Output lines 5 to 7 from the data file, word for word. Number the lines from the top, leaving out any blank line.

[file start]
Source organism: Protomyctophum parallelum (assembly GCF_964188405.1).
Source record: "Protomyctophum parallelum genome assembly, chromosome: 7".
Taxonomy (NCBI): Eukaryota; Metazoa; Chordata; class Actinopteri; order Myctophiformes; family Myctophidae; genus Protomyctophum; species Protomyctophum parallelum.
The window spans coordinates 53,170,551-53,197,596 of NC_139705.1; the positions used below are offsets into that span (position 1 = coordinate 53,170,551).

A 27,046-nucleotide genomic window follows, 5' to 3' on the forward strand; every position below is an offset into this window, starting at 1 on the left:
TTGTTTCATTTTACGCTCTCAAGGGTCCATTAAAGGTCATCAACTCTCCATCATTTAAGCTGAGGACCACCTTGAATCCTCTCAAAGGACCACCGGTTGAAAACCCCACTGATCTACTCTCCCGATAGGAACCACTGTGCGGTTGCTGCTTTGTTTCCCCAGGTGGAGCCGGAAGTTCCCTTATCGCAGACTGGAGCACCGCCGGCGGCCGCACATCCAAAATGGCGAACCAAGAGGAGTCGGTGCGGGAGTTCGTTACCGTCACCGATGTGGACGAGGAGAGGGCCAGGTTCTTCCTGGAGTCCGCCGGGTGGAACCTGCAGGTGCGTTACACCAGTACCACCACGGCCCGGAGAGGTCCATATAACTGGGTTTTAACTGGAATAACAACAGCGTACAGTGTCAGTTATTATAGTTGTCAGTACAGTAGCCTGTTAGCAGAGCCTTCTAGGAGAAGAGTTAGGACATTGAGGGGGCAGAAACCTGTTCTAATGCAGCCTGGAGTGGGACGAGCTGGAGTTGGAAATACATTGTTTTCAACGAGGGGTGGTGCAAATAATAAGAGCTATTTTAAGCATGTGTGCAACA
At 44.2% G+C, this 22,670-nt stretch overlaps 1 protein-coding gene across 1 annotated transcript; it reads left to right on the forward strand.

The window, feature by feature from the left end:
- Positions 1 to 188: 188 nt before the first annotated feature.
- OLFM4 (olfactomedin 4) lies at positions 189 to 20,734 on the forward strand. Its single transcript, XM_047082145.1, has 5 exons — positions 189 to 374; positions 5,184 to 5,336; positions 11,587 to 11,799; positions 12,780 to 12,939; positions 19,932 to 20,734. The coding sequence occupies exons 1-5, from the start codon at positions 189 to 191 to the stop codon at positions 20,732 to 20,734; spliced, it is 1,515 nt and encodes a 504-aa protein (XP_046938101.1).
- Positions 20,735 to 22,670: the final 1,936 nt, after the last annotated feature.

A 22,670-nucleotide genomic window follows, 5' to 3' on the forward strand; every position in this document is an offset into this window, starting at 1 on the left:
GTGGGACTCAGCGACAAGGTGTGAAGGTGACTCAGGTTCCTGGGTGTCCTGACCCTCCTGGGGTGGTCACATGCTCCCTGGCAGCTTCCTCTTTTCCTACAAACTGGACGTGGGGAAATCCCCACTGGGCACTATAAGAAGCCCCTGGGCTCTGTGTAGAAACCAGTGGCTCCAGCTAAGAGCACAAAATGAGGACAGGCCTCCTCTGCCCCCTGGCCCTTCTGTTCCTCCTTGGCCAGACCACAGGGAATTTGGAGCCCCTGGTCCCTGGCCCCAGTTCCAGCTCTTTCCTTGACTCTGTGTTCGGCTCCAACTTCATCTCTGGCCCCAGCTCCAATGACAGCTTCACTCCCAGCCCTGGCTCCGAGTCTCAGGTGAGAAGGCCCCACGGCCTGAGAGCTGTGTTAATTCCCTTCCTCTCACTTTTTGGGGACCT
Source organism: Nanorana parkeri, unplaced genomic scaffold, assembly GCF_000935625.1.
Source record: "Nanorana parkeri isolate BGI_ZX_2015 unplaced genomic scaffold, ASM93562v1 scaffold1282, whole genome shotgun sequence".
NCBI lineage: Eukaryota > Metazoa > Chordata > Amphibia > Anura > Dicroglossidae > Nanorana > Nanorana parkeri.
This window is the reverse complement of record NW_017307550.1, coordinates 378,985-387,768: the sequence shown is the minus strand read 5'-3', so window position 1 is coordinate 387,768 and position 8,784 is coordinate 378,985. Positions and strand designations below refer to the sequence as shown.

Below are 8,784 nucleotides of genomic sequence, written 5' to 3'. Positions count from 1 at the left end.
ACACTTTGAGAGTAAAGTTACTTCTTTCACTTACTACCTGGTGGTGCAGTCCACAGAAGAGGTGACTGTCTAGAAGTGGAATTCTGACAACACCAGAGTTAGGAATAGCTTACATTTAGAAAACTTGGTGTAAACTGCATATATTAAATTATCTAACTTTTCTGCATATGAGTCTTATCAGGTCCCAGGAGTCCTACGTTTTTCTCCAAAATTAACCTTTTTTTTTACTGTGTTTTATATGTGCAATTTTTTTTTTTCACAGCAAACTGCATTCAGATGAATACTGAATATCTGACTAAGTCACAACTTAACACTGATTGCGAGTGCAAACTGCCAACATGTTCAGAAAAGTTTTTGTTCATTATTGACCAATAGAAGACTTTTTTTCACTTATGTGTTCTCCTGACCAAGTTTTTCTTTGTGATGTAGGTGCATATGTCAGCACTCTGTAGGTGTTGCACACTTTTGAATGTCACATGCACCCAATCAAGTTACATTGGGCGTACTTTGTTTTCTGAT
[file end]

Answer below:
A 27,046-nucleotide genomic window follows, 5' to 3' on the forward strand; every position below is an offset into this window, starting at 1 on the left:
TTGTTTCATTTTACGCTCTCAAGGGTCCATTAAAGGTCATCAACTCTCCATCATTTAAGCTGAGGACCACCTTGAATCCTCTCAAAGGACCACCGGTTGAAAACCCCACTGATCTACTCTCCCGATAGGAACCACTGTGCGGTTGCTGCTTTGTTTCCCCAGGTGGAGCCGGAAGTTCCCTTATCGCAGACTGGAGCACCGCCGGCGGCCGCACATCCAAAATGGCGAACCAAGAGGAGTCGGTGCGGGAGTTCGTTACCGTCACCGATGTGGACGAGGAGAGGGCCAGGTTCTTCCTGGAGTCCGCCGGGTGGAACCTGCAGGTGCGTTACACCAGTACCACCACGGCCCGGAGAGGTCCATATAACTGGGTTTTAACTGGAATAACAACAGCGTACAGTGTCAGTTATTATAGTTGTCAGTACAGTAGCCTGTTAGCAGAGCCTTCTAGGAGAAGAGTTAGGACATTGAGGGGGCAGAAACCTGTTCTAATGCAGCCTGGAGTGGGACGAGCTGGAGTTGGAAATACATTGTTTTCAACGAGGGGTGGTGCAAATAATAAGAGCTATTTTAAGCATGTGTGCAACA
At 44.2% G+C, this 22,670-nt stretch overlaps 1 protein-coding gene across 1 annotated transcript; it reads left to right on the forward strand.